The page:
The future of UAVs seems bright with the current research on Stealth Technology, Thrust Vectoring and supercomputing to allow, “A new era of UVAs that send data on high-bandwidths in real-time through air, water and space” (Springer 193). With the increasing use of drones by civilians, the vehicles will become a necessary acquisition for performing routine surveillance and maintenance tasks in homes, schools and business premises.

The declining cost of manufacturing drones and availability of customized and miniature vehicles has enabled people to own drones at a cost of about 500 dollars. The field of geographic information systems (GIS) will greatly expand in the future in response to the development of drones for all purposes. GIS is at the center of the effective operation of drones because the vehicles rely on software and hardware that allows the analysis and manipulation of spatial and attribute data in real-time.

Geographic referencing facilitates the analysis of patterns and trends in locations, which are easy to present on screens, maps and charts and integrate into network systems. The advancement in the drone technology offers an opportunity through which an intelligent and driven person can attain great success just like in the analysis of successful people in the Outliers.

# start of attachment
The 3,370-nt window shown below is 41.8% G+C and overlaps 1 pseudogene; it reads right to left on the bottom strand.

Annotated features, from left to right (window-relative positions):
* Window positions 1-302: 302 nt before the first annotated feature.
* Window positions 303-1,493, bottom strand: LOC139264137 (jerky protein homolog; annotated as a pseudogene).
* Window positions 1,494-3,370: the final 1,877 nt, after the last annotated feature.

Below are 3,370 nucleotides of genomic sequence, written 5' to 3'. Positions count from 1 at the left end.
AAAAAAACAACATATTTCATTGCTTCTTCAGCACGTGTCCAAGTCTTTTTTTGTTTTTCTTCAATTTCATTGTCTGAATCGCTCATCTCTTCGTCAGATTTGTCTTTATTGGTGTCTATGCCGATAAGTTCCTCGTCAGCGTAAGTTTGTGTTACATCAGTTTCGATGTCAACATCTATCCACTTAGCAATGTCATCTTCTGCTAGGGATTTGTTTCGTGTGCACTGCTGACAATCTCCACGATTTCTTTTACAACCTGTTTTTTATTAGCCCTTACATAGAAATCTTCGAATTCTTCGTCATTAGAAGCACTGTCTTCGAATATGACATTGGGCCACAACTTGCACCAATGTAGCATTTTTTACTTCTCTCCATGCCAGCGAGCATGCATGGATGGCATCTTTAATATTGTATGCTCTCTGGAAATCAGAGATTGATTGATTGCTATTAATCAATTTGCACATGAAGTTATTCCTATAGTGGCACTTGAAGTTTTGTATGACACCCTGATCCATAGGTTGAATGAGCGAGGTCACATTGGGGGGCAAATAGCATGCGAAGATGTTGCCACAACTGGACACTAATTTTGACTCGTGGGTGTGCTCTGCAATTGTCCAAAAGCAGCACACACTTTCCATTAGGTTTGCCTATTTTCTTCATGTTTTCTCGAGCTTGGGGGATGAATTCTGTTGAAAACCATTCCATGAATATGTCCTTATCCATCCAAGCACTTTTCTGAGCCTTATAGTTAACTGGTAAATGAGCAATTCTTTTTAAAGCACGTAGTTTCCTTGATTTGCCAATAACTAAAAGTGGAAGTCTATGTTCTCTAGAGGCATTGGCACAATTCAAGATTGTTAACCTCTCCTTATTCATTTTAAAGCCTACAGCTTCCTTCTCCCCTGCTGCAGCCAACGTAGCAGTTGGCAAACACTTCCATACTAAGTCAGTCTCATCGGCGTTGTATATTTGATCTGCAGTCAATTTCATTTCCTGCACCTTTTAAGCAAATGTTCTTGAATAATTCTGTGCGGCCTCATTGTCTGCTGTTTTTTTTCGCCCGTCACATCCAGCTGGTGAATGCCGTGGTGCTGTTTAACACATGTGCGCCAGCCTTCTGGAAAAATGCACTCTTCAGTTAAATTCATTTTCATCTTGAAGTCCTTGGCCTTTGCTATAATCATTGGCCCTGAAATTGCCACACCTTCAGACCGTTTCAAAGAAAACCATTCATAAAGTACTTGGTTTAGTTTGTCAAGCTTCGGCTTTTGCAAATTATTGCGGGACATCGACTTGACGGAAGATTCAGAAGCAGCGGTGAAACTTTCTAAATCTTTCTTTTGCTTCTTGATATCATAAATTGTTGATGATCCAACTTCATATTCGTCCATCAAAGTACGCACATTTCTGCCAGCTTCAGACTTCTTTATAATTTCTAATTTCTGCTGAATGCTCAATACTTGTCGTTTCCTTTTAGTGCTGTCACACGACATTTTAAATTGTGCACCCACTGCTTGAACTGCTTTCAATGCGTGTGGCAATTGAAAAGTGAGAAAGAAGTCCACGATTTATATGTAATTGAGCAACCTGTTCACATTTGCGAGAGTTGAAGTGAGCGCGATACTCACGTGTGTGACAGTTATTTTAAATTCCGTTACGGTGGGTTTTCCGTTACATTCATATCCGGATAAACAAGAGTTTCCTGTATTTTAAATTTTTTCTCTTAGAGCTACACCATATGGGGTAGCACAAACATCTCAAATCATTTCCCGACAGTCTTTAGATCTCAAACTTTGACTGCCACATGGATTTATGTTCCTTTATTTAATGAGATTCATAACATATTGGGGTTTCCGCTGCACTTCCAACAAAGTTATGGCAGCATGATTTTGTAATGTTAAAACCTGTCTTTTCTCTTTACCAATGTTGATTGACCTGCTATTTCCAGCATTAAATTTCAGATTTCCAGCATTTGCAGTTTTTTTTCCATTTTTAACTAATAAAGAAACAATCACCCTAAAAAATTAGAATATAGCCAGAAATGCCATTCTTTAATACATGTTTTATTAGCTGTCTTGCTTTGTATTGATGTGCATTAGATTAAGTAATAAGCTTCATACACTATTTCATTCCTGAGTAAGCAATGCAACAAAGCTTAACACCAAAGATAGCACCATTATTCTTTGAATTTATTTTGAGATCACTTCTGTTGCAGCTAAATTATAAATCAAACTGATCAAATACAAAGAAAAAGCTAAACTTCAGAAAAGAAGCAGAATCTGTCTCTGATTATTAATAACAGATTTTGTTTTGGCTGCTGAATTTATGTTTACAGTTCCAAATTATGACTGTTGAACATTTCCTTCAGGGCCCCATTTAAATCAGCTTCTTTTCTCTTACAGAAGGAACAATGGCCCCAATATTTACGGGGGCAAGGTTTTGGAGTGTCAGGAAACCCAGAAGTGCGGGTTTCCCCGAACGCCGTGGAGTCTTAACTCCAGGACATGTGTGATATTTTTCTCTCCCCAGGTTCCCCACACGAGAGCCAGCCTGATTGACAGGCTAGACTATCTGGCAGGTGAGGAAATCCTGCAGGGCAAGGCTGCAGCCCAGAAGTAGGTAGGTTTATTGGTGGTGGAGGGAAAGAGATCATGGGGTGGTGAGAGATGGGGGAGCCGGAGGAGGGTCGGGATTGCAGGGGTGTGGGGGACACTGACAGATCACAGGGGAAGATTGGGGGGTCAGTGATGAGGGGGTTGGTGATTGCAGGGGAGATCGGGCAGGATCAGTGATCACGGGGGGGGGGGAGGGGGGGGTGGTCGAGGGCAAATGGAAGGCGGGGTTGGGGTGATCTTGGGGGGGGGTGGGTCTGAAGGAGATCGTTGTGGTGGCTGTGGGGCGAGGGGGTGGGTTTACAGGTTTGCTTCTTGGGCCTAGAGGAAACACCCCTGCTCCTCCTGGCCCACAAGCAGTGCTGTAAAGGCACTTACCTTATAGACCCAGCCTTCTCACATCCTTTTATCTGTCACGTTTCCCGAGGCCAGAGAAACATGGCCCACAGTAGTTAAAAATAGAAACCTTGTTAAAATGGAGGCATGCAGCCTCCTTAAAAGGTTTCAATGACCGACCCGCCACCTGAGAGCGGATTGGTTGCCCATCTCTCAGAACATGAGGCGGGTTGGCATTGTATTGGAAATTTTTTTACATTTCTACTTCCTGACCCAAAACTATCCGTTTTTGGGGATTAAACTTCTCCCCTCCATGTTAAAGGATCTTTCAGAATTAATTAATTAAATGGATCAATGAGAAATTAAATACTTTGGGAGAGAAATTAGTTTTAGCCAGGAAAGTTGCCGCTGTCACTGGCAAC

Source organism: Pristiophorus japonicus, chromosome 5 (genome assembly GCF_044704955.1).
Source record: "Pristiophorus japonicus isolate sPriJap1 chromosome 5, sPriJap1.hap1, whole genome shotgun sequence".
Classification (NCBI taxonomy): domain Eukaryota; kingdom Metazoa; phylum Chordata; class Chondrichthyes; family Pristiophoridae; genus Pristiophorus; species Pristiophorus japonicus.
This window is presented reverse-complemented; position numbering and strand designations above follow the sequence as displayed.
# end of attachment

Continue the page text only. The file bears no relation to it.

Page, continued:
Works Cited

Gladwell, Malcolm. Outliers: the story of success. New York: Little, Brown and Co., 2008. Print.

McManus, Ron . The Drone Enigma. New York: Morgan James Publishing, 2014. Print.

Springer, Paul. Military robots and drones: a reference handbook. Santa Barbara, California: ABC-CLIO, 2013. Print.

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IvyPanda. (2019, February 10). Drone Technology and the Future. Retrieved from https://ivypanda.com/essays/drone-technology-and-the-future/

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"Drone Technology and the Future." IvyPanda, 10 Feb. 2019, ivypanda.com/essays/drone-technology-and-the-future/.

1. IvyPanda. "Drone Technology and the Future." February 10, 2019. https://ivypanda.com/essays/drone-technology-and-the-future/.


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IvyPanda. "Drone Technology and the Future." February 10, 2019. https://ivypanda.com/essays/drone-technology-and-the-future/.

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IvyPanda. 2019. "Drone Technology and the Future." February 10, 2019. https://ivypanda.com/essays/drone-technology-and-the-future/.

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IvyPanda. (2019) 'Drone Technology and the Future'. 10 February.